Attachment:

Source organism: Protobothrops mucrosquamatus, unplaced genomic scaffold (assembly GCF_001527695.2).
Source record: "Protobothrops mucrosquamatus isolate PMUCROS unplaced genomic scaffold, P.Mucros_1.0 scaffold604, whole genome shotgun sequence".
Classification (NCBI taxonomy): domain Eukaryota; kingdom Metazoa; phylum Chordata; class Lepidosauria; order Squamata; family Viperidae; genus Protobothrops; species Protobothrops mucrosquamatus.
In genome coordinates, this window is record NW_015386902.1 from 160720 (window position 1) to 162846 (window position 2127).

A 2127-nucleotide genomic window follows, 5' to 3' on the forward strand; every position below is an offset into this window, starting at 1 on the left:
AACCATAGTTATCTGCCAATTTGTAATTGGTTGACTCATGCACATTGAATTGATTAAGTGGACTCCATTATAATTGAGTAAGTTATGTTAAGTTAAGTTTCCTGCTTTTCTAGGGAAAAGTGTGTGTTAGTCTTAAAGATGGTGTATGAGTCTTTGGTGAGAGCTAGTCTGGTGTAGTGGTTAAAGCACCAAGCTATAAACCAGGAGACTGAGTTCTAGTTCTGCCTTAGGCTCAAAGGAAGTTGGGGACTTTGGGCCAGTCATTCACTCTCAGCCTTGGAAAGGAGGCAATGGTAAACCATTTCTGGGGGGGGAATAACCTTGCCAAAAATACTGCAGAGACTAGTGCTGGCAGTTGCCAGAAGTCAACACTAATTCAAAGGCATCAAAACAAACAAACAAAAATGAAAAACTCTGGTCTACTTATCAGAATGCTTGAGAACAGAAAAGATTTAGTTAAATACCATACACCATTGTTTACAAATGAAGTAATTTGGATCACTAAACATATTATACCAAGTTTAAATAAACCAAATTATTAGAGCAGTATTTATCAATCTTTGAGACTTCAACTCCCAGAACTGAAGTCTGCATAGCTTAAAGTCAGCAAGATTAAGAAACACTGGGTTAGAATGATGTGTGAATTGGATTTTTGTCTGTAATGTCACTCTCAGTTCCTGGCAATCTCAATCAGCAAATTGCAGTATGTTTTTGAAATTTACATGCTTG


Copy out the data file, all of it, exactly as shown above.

Source organism: Protobothrops mucrosquamatus, unplaced genomic scaffold (assembly GCF_001527695.2).
Source record: "Protobothrops mucrosquamatus isolate PMUCROS unplaced genomic scaffold, P.Mucros_1.0 scaffold604, whole genome shotgun sequence".
Classification (NCBI taxonomy): domain Eukaryota; kingdom Metazoa; phylum Chordata; class Lepidosauria; order Squamata; family Viperidae; genus Protobothrops; species Protobothrops mucrosquamatus.
In genome coordinates, this window is record NW_015386902.1 from 160720 (window position 1) to 162846 (window position 2127).

A 2127-nucleotide genomic window follows, 5' to 3' on the forward strand; every position below is an offset into this window, starting at 1 on the left:
AACCATAGTTATCTGCCAATTTGTAATTGGTTGACTCATGCACATTGAATTGATTAAGTGGACTCCATTATAATTGAGTAAGTTATGTTAAGTTAAGTTTCCTGCTTTTCTAGGGAAAAGTGTGTGTTAGTCTTAAAGATGGTGTATGAGTCTTTGGTGAGAGCTAGTCTGGTGTAGTGGTTAAAGCACCAAGCTATAAACCAGGAGACTGAGTTCTAGTTCTGCCTTAGGCTCAAAGGAAGTTGGGGACTTTGGGCCAGTCATTCACTCTCAGCCTTGGAAAGGAGGCAATGGTAAACCATTTCTGGGGGGGGAATAACCTTGCCAAAAATACTGCAGAGACTAGTGCTGGCAGTTGCCAGAAGTCAACACTAATTCAAAGGCATCAAAACAAACAAACAAAAATGAAAAACTCTGGTCTACTTATCAGAATGCTTGAGAACAGAAAAGATTTAGTTAAATACCATACACCATTGTTTACAAATGAAGTAATTTGGATCACTAAACATATTATACCAAGTTTAAATAAACCAAATTATTAGAGCAGTATTTATCAATCTTTGAGACTTCAACTCCCAGAACTGAAGTCTGCATAGCTTAAAGTCAGCAAGATTAAGAAACACTGGGTTAGAATGATGTGTGAATTGGATTTTTGTCTGTAATGTCACTCTCAGTTCCTGGCAATCTCAATCAGCAAATTGCAGTATGTTTTTGAAATTTACATGCTTG